In a March 10 circular letter, DFS is also requiring that each regulated entity to provide detailed descriptions of business continuity plans within 30 days or sooner. Specifically, the letter calls for descriptions of both “plans of preparedness to manage the risk of disruption to its operations” and descriptions of plans “to assess and monitor the financial risk that may arise from COVID-19.”

In a list of eight items to be included “at a minimum” to describe operational preparedness, the DFS calls for: information on preventative measures to mitigate the risk of operational disruption; assessments of facilities, systems and procedures needed to continue critical operations and services when employees are unavailable for longer periods or are working offsite; assessments of security of remote access; employee protection strategies; assessments of the preparedness of critical third-party service providers and suppliers. The DFS also asks for details of communication plans with various stakeholders, testing plans, and overall governance and oversight of the business continuity plan.

Six items to be discussed with respect to financial impacts include an “assessment of the valuation of assets and investments that may be, or have been, impacted by COVID-19” and “assessment of the overall impact of COVID-19 on earnings, profits, capital, and liquidity.”

In early March, New York DFS also took action to make “cancel for any reason” travel policies available in the state after DFS received consumer complaints that these types of polices were not available in the state. Many standard travel insurance policies do not cover trip interruption or cancellation due to COVID-19 because standard policies typically exclude coverage for an epidemic, pandemic or similar public health event. Six global and national insurance companies agreed to offer the travel policies in New York state: Allianz, Nationwide, Starr Indemnity, Berkshire, Crum & Forster and Zurich.

Wisconsin

The Wisconsin Office of the Commissioner of Insurance (OCI) has asked insurers to offer flexibility to insureds who are incurring economic hardship by offering non-cancellation periods, deferred premium payments, premium holidays and acceleration or waiver of underwriting requirements.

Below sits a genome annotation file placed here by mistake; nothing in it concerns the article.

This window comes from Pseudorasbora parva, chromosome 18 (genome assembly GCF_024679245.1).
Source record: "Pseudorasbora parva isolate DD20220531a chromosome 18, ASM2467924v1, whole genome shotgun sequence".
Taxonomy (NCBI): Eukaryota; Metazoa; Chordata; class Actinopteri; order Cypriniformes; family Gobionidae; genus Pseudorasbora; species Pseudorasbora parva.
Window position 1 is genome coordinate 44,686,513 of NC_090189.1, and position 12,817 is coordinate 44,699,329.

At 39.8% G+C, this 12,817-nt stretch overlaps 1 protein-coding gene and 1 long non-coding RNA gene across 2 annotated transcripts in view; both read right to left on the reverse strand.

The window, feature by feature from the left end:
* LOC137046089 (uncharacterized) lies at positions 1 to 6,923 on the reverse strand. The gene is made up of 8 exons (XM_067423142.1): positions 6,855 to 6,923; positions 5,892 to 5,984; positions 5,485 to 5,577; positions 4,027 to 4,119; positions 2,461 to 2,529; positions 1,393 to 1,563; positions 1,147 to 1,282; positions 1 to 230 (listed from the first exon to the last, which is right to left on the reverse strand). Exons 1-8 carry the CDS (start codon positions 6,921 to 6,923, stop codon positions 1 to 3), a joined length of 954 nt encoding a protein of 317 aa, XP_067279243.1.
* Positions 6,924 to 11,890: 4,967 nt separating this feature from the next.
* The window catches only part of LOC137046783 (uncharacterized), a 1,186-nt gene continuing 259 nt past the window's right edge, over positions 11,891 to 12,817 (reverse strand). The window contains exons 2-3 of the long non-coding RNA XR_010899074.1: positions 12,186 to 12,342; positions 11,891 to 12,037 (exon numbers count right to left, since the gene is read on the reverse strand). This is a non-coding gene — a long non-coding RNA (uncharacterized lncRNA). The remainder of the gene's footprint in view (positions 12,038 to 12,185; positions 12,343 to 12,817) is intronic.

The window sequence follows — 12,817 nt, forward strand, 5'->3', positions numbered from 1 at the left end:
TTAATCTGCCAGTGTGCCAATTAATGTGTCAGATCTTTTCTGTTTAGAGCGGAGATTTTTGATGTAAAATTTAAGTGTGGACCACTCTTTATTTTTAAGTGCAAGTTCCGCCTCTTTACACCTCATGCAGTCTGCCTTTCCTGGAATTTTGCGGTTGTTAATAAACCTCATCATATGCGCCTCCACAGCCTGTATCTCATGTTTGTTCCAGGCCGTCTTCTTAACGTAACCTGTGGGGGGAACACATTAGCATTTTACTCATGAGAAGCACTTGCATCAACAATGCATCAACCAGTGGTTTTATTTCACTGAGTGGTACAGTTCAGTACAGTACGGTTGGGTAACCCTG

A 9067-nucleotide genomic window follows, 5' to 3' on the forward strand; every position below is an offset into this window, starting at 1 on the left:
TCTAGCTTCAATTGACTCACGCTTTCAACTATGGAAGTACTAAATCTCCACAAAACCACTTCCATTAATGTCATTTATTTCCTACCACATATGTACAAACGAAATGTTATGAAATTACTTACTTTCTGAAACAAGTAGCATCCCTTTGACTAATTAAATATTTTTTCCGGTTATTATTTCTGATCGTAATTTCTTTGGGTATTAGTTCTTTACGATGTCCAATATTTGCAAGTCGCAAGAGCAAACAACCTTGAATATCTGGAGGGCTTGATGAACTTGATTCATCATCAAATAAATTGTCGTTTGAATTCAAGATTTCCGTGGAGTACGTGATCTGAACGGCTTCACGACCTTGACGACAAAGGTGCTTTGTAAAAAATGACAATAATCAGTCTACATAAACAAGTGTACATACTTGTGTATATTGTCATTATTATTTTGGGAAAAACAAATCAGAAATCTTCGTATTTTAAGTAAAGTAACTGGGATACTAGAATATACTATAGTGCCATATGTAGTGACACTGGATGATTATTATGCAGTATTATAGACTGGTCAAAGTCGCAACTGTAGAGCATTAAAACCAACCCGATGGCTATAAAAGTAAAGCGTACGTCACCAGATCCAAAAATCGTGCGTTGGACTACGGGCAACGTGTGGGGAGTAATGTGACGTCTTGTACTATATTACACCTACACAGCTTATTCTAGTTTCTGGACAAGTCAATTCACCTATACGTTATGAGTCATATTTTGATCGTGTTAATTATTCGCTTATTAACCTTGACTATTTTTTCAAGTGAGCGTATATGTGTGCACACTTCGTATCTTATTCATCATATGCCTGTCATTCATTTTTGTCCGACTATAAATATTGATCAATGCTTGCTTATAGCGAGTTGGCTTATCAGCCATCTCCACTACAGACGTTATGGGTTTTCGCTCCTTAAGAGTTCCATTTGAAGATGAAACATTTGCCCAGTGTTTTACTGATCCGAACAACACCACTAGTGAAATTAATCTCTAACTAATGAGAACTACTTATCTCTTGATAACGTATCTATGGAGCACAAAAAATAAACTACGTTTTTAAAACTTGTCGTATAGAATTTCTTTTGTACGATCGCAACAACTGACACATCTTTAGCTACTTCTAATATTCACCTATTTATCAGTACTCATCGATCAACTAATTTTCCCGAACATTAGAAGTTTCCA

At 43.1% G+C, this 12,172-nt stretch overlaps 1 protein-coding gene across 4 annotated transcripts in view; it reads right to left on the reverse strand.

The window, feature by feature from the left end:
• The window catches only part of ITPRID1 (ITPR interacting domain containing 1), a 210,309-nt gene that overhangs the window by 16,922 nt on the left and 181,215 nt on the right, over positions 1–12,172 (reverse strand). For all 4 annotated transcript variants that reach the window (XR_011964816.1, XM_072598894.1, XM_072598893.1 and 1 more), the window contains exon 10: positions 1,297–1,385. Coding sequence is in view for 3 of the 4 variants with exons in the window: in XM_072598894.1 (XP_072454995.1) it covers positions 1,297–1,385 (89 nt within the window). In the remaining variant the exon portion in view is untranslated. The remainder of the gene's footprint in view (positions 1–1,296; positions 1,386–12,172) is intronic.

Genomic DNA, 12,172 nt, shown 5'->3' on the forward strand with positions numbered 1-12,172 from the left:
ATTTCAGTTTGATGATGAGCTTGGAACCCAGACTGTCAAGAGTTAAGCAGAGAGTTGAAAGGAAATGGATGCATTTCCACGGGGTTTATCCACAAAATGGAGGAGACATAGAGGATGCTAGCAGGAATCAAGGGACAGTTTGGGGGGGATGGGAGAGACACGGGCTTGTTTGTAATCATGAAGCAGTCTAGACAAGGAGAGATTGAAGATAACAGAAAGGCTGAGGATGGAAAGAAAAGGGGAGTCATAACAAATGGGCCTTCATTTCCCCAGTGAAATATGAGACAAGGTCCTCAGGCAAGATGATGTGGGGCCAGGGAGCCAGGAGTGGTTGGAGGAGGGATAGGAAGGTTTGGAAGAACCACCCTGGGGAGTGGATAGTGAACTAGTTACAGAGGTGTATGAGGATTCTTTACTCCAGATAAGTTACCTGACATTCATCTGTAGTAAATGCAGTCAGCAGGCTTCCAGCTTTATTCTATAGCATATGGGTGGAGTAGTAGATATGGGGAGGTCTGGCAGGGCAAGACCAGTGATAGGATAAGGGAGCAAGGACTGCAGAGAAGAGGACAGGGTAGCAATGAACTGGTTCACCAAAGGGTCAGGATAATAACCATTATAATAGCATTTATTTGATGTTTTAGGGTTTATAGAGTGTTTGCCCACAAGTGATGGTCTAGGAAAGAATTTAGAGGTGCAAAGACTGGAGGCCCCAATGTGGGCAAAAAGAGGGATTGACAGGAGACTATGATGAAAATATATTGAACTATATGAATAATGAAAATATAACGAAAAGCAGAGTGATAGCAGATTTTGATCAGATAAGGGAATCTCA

It has also directed insurers to provide insurance coverage for delivery drivers for restaurants during the COVID-19 public health emergency, even if those drivers/restaurants previously did not have coverage for such activities. The extra coverage must be provided at no extra cost to the insured. The order states insurers must “cover delivery services for restaurants on personal auto insurance policies and must offer coverage for hired drivers and non-owned automobiles as a rider on a restaurant’s general liability insurance if it is requested – both at no extra cost to the policyholders.

The order also bars insurers from denying a claim under a personal auto policy solely because the insured was engaged in delivering food on behalf of a restaurant impacted by the restaurant closure.

Citing staff having to work remotely, Wisconsin (and also Kansas) advised insurers to expect delays in processing license applications and company filing approvals and not to assume that filings not handled in a timely manner have been deemed to be approved.

Florida

Florida’s state of emergency created a need for many workers to work remotely. However, certain licensed insurance employees were restricted from doing so by a Florida law that required they conduct business from their agency offices. In response, Florida Chief Financial Officer Jimmy Patronis, who oversees the Florida Department of Financial Services, issued a directive allowing Florida agency customer service representatives who would otherwise be restricted from conducting business outside of a licensed agency to do so given the current circumstances.

The Florida Office of Insurance Regulation (OIR) directed all insurers to update their business continuity plans in a memorandum issued on March 16. Insurer continuity plans must provide a framework for the continuation of company operations, including key insurance functions such as policy issuance, premium collection, claims adjustment and payment and policyholder service, OIR said. The continuity plans should also account for DOH and CDC guidance surrounding COVID-19, including executive orders issued at the state and national level.